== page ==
For Release : October 21, 2005
DOE Identifies 63 NCLB “Districts in Need of Improvement”
Fifty-four New Jersey school districts and nine charter schools have been designated as “Districts in Need of Improvement” (DINI) based on their students’ 2005 test results as calculated under a formula established by the federal No Child Left Behind Act (NCLB), state Department of Education officials announced today.
The US Education Department required that New Jersey change the formula by which the districts’ DINI results were calculated in 2004.
This year, districts were judged solely on whether the aggregated test scores of the students tested in each grade in all schools within the district attained the necessary proficiency levels to make Adequate Yearly Progress (AYP) for two consecutive years in both language arts literacy and mathematics.
When calculating the 2004 results, New Jersey officials applied two additional statistical criteria to the formula.
“NCLB calculations are made under the same formula as school AYP, so applying additional criteria was not appropriate,” said acting Commissioner of Education Lucille E. Davy. “While the US Education Department did not require us to recalculate the 2004 designations, they did require us to apply the single-criteria formula to the 2005 calculations.”
The designations announced today are based on preliminary calculations and do not contain the results of the Alternative Proficiency Assessments (APAs) given to special education students. NCLB requires that districts be notified about DINI designations before the start of the school year and APA results will not be available until later in the fall.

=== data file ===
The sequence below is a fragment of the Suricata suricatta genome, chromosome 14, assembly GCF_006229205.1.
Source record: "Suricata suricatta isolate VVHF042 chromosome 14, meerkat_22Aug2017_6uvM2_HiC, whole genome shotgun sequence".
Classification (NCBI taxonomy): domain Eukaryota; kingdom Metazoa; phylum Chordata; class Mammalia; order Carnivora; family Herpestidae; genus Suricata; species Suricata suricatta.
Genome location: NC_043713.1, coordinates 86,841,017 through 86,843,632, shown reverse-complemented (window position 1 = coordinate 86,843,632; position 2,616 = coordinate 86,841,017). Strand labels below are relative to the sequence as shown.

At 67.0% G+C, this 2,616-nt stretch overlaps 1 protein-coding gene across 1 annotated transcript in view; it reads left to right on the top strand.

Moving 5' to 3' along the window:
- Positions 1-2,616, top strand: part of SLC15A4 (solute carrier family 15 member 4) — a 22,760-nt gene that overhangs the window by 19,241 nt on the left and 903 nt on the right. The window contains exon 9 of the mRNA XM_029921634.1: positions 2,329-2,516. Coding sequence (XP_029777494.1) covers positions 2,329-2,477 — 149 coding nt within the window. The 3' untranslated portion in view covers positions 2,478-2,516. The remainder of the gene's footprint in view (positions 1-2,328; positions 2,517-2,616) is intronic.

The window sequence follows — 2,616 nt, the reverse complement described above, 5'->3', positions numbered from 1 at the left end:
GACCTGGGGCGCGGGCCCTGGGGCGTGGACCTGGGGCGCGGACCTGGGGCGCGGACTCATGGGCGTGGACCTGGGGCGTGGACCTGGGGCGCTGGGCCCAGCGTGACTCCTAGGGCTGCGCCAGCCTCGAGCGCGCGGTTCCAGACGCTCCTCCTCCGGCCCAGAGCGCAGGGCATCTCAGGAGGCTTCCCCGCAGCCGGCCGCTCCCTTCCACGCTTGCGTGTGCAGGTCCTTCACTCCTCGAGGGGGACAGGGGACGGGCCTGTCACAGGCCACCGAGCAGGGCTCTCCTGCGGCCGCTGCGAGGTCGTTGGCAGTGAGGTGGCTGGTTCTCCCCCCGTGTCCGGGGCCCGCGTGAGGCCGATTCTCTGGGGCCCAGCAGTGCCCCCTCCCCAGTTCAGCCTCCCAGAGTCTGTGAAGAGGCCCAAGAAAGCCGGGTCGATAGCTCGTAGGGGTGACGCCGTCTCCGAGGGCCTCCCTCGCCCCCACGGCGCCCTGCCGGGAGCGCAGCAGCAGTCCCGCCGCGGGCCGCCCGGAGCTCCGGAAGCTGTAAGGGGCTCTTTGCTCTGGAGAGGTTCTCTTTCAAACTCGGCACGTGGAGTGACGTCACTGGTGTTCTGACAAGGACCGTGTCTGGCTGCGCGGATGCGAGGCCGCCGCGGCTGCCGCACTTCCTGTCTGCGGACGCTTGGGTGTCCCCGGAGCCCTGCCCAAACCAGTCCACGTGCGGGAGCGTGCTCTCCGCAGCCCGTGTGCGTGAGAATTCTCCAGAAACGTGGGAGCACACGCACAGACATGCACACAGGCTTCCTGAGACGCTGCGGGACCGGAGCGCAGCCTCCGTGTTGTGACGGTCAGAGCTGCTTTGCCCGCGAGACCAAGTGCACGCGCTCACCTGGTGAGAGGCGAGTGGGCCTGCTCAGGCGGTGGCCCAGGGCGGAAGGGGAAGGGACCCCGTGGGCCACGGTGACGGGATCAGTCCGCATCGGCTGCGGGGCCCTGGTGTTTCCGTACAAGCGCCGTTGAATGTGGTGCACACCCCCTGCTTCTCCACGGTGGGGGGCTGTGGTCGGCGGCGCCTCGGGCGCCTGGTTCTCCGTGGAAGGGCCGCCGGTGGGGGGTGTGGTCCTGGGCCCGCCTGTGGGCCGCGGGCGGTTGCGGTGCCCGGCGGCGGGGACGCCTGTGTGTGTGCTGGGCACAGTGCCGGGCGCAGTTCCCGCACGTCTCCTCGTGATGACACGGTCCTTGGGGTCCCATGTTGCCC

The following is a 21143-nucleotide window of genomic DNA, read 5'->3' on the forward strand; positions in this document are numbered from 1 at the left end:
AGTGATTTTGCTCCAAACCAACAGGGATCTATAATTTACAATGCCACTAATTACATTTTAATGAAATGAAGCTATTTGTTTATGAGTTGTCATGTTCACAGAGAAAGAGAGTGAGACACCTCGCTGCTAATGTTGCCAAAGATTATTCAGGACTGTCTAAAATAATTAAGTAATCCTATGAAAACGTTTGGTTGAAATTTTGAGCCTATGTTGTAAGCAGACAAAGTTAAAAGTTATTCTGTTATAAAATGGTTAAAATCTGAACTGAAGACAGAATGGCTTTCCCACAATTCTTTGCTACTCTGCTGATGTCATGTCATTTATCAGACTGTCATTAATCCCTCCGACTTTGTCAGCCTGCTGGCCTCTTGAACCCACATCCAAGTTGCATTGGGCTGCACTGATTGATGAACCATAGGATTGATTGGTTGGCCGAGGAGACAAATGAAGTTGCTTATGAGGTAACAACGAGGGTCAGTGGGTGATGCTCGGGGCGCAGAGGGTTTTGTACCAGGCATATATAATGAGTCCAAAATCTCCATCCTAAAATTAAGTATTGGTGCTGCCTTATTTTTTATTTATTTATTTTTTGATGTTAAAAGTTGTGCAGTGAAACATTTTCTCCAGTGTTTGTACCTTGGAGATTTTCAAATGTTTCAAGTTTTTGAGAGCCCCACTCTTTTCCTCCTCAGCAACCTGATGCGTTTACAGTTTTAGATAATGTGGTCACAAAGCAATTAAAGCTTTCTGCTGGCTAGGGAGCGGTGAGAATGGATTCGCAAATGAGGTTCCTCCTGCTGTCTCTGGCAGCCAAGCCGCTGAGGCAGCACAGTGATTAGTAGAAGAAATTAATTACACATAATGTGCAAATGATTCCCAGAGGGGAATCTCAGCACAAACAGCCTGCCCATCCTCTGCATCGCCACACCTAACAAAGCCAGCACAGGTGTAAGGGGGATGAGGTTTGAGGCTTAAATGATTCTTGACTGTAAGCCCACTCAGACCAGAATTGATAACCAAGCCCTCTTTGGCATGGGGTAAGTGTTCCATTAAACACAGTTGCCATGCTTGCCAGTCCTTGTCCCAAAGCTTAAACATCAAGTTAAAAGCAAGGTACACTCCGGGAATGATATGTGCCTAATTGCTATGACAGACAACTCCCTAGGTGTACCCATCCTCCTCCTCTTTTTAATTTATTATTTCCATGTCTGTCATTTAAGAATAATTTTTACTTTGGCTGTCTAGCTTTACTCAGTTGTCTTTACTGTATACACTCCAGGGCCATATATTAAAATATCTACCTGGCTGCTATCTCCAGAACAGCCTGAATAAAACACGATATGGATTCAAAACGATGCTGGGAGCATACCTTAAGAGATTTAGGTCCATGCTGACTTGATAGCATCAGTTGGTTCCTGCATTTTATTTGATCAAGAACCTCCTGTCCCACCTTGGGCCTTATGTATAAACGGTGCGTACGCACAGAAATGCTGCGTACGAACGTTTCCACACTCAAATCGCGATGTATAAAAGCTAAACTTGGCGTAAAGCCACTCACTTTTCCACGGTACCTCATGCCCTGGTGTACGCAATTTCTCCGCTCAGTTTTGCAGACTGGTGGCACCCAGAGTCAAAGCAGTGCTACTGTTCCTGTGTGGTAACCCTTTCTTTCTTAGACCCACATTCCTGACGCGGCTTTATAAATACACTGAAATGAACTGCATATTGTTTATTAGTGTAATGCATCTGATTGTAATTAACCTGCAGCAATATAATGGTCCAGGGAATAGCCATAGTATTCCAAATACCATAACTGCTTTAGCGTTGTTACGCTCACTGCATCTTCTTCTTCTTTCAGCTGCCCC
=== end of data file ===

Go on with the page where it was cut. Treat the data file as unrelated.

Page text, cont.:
Districts received notification of their status on August 30. The deadline for the resolution of appeals was October 20. When the APA results become available, the data will be recalculated. If necessary, a revised DINI list will be issued.
DOE is currently providing technical assistance and training to the DINI-designated districts in order to help them address the NCLB sanctions.
Administrators were required to notify all parents that the district has been designated as being in need of improvement. Districts that receive federal Title I funding are required to develop and implement district improvement plans and allocate ten percent of their federal money to professional development for teachers.
Twenty-one districts and charter schools were designated as DINI for the second year in a row. If these districts do not make AYP in 2006, NCLB mandates that more severe sanctions be imposed.
These could include the loss of federal funds and requirements that the district institute and implement a new curriculum, or replace administrators or teachers deemed relevant to the inability of the district to make progress.
In addition, individual schools could be removed from the district, receivers or trustees could be appointed to administer its affairs, and parents could be offered the choice of sending their children to schools in other districts. The district itself could also be restructured or abolished.
For more information, please contact the Department of Education Public Information Office at (609) 292-1126.